Here is a piece of signage at the entrance to a school self-esteem ‘n’ diversity awareness hub in Bermondsey. (Click to enlarge.)
You will note that, upper right, the academy is proud that “Students [are] able to show case their talent in a professional setting”. Walking past the sign fairly often, I grew increasingly exasperated, and eventually fired off an email:
It is really quite appalling, as Prince Charles might say, that your sign at the top of Dunton Road is illiterate. “Showcase” is one word, not two. Having such an elementary error on what I would suppose to be a “showcase” for your academy is like those shopfronts that boast of a “proffesional” service.
Are you going to correct it?
I received the following reply:
Dear Mr Key,
Many thanks for taking the time to email the Academy regarding the mistake on our sign at the top of Dunton Road.
I will raise your concern with the company who design and manufacture our signs so that it does not happen again.
With all good wishes,
You will not be surprised to learn that this only served to increase my exasperation. I wrote back:
It’s not really a case of it being my concern, as if I had sent a complaint about an incident. It’s a basic error on a public sign on an educational institution. Did nobody at the Academy raise “their concern” when the sign was delivered?
You also seem to be suggesting that it is the fault of some arm’s-length supplier, though I suppose that evasion of responsibility is all too common these days.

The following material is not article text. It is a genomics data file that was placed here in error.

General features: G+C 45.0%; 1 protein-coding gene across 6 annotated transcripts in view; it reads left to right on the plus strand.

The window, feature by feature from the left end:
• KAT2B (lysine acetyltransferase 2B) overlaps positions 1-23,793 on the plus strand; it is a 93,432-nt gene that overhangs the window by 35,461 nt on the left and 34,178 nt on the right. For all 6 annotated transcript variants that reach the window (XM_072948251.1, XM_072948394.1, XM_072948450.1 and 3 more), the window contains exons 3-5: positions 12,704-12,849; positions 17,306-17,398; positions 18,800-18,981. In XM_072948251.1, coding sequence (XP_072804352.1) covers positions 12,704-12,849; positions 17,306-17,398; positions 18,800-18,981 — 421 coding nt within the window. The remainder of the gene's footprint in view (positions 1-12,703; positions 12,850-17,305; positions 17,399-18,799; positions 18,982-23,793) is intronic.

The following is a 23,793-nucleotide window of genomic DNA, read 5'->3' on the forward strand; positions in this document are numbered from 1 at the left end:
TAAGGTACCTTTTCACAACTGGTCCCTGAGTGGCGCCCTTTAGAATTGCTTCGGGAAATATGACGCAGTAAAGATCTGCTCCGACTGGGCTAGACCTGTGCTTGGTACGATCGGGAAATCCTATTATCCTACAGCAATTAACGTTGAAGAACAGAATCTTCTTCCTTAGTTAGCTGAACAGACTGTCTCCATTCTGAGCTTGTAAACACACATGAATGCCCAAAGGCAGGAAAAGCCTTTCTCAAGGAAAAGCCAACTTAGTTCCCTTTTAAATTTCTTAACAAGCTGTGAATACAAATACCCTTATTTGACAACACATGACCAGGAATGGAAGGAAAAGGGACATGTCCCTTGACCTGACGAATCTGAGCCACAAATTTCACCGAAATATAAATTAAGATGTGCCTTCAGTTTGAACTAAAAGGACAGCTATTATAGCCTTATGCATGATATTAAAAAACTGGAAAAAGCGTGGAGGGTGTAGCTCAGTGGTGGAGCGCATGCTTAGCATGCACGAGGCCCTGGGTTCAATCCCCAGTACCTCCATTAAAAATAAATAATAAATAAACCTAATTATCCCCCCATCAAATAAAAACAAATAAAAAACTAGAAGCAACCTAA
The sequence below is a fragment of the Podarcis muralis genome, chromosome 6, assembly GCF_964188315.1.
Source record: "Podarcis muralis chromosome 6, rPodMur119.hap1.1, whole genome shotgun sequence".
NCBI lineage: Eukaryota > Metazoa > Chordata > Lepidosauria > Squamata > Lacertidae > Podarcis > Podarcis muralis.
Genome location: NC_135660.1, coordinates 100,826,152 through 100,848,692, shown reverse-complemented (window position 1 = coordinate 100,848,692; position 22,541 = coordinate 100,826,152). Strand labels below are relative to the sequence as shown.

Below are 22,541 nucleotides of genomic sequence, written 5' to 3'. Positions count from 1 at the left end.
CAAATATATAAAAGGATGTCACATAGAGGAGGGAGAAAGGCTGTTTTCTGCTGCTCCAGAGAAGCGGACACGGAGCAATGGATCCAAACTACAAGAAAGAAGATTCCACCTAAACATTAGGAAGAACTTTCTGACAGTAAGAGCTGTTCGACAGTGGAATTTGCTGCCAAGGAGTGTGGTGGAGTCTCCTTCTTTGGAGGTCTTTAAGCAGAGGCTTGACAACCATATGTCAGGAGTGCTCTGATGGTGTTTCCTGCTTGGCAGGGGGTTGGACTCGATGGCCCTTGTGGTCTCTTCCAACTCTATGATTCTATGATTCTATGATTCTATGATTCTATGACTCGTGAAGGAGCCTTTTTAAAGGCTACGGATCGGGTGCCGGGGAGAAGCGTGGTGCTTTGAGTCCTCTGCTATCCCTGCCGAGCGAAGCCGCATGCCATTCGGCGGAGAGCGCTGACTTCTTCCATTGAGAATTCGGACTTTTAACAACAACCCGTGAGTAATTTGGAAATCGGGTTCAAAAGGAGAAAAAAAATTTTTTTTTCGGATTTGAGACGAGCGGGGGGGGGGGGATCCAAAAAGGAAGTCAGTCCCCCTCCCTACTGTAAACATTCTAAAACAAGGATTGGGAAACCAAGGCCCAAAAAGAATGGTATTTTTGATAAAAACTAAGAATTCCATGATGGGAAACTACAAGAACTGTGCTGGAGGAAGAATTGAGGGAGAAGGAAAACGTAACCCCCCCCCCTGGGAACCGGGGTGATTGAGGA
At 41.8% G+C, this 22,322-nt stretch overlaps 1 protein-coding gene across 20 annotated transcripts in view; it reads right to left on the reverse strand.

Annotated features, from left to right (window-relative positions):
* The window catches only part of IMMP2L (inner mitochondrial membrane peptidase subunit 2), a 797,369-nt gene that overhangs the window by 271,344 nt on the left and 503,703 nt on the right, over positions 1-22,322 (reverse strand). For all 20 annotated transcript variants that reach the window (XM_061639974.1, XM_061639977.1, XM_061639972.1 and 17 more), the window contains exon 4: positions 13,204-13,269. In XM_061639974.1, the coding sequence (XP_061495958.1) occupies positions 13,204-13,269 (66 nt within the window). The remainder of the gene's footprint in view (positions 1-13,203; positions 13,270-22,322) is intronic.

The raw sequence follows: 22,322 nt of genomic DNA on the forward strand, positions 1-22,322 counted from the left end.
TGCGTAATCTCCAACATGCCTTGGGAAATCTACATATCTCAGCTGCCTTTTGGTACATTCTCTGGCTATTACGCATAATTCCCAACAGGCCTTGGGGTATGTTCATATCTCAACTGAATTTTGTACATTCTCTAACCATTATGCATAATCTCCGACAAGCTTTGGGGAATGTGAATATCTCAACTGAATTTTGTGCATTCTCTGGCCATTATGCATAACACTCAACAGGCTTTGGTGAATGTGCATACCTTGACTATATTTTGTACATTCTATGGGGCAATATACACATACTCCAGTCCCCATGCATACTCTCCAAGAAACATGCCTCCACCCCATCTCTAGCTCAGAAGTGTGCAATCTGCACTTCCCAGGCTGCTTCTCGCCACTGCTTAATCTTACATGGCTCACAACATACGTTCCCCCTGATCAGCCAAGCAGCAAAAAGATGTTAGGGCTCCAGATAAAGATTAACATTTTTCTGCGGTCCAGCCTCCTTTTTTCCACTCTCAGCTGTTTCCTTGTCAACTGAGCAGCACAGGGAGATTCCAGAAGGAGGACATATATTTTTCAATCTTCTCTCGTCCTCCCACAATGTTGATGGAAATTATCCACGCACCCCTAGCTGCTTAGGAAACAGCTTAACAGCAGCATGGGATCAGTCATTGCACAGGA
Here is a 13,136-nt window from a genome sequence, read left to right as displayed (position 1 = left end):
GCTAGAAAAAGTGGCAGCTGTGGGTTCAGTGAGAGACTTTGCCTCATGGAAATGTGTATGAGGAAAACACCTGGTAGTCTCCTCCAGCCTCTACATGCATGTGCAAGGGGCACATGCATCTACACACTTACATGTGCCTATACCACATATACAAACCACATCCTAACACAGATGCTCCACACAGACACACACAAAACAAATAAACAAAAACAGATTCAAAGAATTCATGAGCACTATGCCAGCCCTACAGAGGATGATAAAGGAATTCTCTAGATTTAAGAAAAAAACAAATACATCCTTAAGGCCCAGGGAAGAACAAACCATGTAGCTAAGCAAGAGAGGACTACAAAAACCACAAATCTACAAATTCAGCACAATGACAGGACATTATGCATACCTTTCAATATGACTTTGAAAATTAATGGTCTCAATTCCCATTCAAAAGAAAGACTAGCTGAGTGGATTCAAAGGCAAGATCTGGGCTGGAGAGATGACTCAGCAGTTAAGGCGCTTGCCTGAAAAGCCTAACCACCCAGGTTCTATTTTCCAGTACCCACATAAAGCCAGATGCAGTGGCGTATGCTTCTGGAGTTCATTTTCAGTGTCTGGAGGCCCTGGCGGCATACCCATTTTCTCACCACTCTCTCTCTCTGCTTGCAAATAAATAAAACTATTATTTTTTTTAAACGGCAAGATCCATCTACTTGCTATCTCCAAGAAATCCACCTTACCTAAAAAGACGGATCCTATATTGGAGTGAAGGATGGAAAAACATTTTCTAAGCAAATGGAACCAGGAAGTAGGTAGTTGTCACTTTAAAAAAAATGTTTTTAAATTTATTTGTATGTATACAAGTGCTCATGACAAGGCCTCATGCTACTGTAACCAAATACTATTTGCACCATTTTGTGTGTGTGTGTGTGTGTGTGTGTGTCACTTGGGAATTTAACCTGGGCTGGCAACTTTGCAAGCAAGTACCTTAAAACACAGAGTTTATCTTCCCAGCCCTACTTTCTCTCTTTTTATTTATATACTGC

Marvellous news that “it will not happen again”, but the question I asked was whether you were going to correct the existing sign.
Mr Dane’s response?
Dear Mr Key,
I have asked the design and manufacturing company to explain the cause of the error. The matter will then be dealt with by the Academy internally.
Tempting as it was to stride into the school, locate Mr Dane’s office, and sluice out his brain with some kind of cleansing fluid, I contented myself with the following riposte:
Dear Mr Dane
What an extraordinary reply. Do you ever engage your brain rather than write boilerplate sentences?
Why do you need to have the company explain the error to you? And what precisely do you mean by “dealt with”?
Here is the reply I would have thought fitting from an educational establishment.
“We now realise that one of our public signs is illiterate and gives a thoroughly bad impression of the school. This ought to have been picked up, at least by the English-teaching staff, but nobody noticed. Now you have brought it to our attention we will tear the sign down and replace it with one that is written in correct English.”
Reply came there none. Six months on, the signage is still there. It really is appalling.